I heard our local police chief refer to homeless people as an eyesore. An eyesore. Like a junkyard, like old wet carpet piled at the curb, like boarded up, burned out buildings on main street. Living breathing people seen as an eyesore.
He wasn’t speaking about his department’s official policy toward homelessness, as in, their mission was to reduce community eyesores. He was just talking off the cuff, albeit to an audience of a couple of hundred people, influential ones to boot. We all heard what he said. The word came out of his mouth like he’d used it at roll call the day before. There was no pause, no searching, no thinking Do I mean eyesore or do I mean tragedy?
I wanted to follow up with him but I didn’t. I wanted to think the chief didn’t really mean it. The police here are pretty decent with homeless folks. They don’t clear camps and roust people who aren’t bothering anyone although they have in the past. Two years ago a man who had lived on the banks of the river told me about having his tent and all his belongings trashed by the cops. I believed him but, you know, I didn’t subject what he said to me to a full investigation.
Yesterday, I pulled up to a stoplight where there was a woman holding a sign soliciting money. I don’t always give panhandlers money but I keep dollar bills in my console for that purpose. Someone holding a sign isn’t usually enough for me. I need to look in their eyes, make some connection because, otherwise, it’s such an exercise of noblesse oblige, tossing a dollar bill at someone. Handing them a dollar bill becomes more like a handshake if you are able to look someone in the eye.
I said, “How you doin’?” She took the dollar bill and folded it into her pocket. She was maybe fifty, hair dyed brown, gray roots, heavier, wearing baggy jeans and a hoodie even though the morning was already plenty warm. She most certainly lived in the big tent city that has emerged under the east-west freeway that splits our city in half.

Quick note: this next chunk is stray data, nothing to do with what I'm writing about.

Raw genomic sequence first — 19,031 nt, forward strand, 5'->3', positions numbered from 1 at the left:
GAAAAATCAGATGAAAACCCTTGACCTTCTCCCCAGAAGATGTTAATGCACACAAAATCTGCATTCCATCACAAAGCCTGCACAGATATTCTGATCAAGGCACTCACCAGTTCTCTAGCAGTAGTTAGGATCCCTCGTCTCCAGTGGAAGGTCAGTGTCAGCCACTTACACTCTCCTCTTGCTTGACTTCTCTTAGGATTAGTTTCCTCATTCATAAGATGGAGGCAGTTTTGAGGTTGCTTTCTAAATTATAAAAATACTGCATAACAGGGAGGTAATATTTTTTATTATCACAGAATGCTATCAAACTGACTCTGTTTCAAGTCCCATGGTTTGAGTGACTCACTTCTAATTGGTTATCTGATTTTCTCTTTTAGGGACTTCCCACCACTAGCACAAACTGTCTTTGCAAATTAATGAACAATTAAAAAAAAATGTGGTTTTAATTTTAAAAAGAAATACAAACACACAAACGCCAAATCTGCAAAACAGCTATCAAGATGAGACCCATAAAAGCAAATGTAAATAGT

“Are you doin’ okay?” I asked again, as if there was an answer. Yeah, I’m doin’ great out here with your dollar bill in my pocket. All good. Thanks for asking. She did a little shrug, a little shake of the head, and then the light changed. And, of course, I was glad to go. I scolded myself a little. What kind of dialogue did I think I deserved for a dollar? How much shuckin’ and jivin’ was the right amount? Why is it so irresistible to tie strings to a single dollar bill?
At McDonald’s I paid with a twenty so I’d get a lot of ones back and stock up the console. I didn’t want to always have to go in my wallet. That meant sorting through different bills to find a single. Once a homeless woman, impatient with my wallet searching, pointed to a twenty and said, “I’ll just take that.” I found a single and gave it to her but I appreciated her annoyance. It was like she was saying, Hey, I’m not some little kid here standing around waiting for money for a popsicle. I got serious needs.
The common theme to all of this is judging people. Me judging who are the worthy homeless by looking in their eyes and homeless people judging me for my generosity or lack of it. Non-homeless people fuss about whether to give money to homeless people and think they’re righteous the whole time — whether they give money or don’t or, if they’re like me, they establish some eye contact litmus test to giving.
But homeless people do their own judging. Being homeless doesn’t strip people of opinion. I felt the slight scorch of opinion from the woman at the stoplight. She wasn’t just an eyesore standing on the corner. She was a person who thought my patronizing question really didn’t deserve an answer. I loved her for that. It reminded me that we’re equal.